Consumer Research: Read a Good Book,
I recently attended an all-day session on consumer insights sponsored by a major pharmaceutical company. Several of its brands were interested in getting to know a particular audience segment better, since that segment might logically use several of their products. I was keenly intrigued because I happened to fall into the category in question: Male, 40-65, with potential for a couple of male-related health problems (as evidenced by an expanded waistline, among other things).
The room was lively and the insights were many. Each brand and its respective agencies had researched “the guy” and had much to say about how he acted as a patient, a potential patient, and a sufferer of various conditions. What was not as prevalent were insights about this guy in general: what mattered to him, how did he prioritize his resources, what made him smile? This was the purpose of the meeting: to get to know “the guy” better within the context of his life.
As discussion ensued, insights came from multiple sources. Some people in the room had read research, some had conducted interviews, and some drew upon men they knew in this group such as fathers or uncles. I was struck by the fact that the room was about 60% women, and the men there were mid-forties or younger. I bet I was the only guy in the room over 50 and the only one overweight. I listened while they talked about how our guy viewed his friends, his spouse, and his family. “Does he share with others his thoughts about his medical condition?” “No, definitely not. He is too proud or too ashamed or in denial.” As I listened, I thought about my group of friends who go camping each year – all guys in their late 40”s or 50’s – and I realized that I knew a lot about their health status. I probably knew as much about their prostates as I did about their golf handicaps. The conversation was not ringing true.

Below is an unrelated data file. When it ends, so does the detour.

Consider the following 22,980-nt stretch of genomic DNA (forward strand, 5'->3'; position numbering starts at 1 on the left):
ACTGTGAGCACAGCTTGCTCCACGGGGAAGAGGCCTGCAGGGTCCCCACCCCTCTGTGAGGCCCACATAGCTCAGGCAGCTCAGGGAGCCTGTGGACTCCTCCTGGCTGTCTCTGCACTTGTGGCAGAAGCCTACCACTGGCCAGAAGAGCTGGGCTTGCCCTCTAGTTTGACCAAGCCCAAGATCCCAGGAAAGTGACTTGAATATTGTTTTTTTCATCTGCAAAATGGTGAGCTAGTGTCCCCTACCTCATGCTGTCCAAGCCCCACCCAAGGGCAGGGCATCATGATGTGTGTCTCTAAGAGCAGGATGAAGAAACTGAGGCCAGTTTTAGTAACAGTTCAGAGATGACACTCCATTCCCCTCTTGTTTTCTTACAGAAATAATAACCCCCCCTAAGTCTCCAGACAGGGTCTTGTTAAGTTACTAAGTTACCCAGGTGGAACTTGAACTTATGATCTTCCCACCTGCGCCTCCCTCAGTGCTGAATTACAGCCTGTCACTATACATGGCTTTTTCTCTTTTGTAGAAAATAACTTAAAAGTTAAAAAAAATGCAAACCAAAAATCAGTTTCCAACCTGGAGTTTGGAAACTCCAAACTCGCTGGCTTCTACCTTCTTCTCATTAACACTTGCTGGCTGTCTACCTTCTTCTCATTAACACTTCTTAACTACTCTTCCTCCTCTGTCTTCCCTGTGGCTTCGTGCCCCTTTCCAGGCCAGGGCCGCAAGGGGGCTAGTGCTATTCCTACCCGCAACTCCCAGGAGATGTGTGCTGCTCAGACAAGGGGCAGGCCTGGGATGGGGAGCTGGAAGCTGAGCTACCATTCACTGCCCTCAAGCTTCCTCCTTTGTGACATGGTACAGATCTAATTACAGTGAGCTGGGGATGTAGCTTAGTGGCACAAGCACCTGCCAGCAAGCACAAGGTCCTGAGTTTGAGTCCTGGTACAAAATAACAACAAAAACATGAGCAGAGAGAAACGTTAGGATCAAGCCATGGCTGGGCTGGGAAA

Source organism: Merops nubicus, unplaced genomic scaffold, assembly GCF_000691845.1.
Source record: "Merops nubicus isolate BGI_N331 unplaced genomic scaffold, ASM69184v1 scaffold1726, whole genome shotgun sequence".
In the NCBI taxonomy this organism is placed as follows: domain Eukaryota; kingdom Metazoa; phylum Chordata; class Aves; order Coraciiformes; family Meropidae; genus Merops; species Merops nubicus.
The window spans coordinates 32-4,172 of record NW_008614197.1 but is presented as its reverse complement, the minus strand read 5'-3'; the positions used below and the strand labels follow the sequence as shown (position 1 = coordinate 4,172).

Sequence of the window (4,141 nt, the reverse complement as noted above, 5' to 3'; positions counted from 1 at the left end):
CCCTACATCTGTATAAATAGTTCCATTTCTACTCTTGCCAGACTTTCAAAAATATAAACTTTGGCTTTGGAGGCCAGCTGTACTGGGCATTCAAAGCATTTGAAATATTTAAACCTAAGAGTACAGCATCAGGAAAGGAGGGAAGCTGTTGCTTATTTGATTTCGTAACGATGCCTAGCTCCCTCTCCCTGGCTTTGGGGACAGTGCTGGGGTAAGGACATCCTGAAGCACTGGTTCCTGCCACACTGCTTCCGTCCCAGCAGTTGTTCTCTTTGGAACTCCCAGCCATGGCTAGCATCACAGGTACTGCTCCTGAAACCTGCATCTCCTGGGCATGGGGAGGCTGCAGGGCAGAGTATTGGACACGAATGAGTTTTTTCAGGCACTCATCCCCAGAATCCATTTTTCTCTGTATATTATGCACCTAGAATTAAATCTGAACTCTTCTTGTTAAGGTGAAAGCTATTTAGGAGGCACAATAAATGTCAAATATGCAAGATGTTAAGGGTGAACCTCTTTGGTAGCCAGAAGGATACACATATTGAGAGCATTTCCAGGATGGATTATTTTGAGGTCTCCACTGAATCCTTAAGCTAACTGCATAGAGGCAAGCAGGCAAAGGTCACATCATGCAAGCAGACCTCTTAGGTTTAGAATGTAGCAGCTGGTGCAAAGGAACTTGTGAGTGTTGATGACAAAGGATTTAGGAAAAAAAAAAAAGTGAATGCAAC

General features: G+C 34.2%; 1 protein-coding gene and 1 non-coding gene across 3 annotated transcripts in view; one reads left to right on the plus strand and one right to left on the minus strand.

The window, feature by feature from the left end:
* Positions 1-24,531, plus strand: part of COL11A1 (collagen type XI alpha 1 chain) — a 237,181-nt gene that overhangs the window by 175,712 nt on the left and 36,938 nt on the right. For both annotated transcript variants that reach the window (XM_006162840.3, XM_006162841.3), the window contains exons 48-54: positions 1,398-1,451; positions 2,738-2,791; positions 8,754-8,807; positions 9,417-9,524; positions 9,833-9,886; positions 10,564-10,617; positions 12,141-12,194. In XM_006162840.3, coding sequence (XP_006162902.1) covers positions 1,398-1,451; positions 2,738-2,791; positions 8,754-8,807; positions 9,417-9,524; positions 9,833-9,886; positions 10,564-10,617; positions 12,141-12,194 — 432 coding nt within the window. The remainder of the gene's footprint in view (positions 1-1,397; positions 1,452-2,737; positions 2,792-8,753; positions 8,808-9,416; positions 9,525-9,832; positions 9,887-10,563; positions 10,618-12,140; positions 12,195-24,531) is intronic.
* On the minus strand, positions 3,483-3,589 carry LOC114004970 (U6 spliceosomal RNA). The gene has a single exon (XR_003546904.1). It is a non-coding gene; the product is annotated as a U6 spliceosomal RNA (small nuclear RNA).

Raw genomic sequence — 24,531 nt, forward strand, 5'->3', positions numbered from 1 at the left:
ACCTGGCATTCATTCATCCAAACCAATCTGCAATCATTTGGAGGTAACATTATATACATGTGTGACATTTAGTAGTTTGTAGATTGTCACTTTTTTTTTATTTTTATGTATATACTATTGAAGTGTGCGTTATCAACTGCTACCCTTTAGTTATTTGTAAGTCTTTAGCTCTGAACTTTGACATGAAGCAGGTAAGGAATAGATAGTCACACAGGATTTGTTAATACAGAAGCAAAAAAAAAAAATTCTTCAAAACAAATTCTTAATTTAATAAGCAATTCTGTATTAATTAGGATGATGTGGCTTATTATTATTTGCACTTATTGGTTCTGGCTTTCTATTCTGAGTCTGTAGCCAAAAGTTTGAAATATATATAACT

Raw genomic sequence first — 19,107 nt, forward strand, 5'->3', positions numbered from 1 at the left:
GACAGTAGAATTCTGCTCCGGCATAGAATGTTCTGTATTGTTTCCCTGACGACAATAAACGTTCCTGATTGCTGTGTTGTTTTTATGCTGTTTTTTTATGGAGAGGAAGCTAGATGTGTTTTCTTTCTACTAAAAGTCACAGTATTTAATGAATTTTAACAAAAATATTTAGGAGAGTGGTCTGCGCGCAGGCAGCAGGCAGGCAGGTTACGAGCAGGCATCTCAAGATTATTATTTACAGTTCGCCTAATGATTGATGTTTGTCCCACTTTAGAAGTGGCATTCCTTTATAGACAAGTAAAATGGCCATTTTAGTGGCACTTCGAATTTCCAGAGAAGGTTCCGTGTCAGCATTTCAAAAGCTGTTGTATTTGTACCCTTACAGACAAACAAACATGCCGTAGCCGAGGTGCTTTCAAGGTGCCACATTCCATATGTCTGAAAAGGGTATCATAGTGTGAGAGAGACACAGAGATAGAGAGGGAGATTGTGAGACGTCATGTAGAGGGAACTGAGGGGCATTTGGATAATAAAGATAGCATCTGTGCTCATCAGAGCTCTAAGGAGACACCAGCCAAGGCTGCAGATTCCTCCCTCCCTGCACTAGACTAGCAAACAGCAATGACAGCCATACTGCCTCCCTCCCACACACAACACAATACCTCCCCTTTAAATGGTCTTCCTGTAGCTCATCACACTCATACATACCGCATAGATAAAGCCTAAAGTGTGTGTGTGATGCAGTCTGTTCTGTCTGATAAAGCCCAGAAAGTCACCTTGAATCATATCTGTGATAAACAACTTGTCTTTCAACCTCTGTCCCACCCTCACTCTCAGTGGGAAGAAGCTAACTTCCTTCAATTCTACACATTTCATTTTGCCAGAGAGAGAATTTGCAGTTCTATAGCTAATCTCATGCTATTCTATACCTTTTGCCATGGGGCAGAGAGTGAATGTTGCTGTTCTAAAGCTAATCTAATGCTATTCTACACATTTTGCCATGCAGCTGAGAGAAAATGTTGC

This led me to another thought: how do you get to know a persona that is not you? Typically, we do primary research (ethnography, focus groups, surveys, social listening) and review secondary research to build a profile, but I realized that the profile was not well rounded. It tells a lot about how many in the group do specific things, but it doesn’t dig into the big question: Why does he do those things (like talk about or not talk about his health with friends)?
I wanted to suggest to the room that if they really wanted to learn about what the worries and joys of mid-life maledom are all about, they should read Something Happened by Joseph Heller, or Duane’s Depressed, by Larry McMurtry. Here were men of the segment (albeit fictional) that exposed all sorts of things about their motivations, loves, dreams, and fears. And the thought struck: we have wonderfully complex personae already developed for us, sitting out there is literature, poetry, and song.
I believe that we in marketing may have become too enamored of the research result, and have eschewed a great source of information about people. We ask what people do, but we avoid the complicated and difficult question of why. Fact is, people probably don’t know why they do things (or they have complex rationalizations at the ready), but those keen observers of the human condition – authors and poets and songwriters – have dug through the singular explanations to paint a picture in more general terms. Exactly what we market researchers want.
The next time you get ready to build a segment persona, consider the possibility of reading a good book first. It may very well help you understand that segment better than all of the research combined.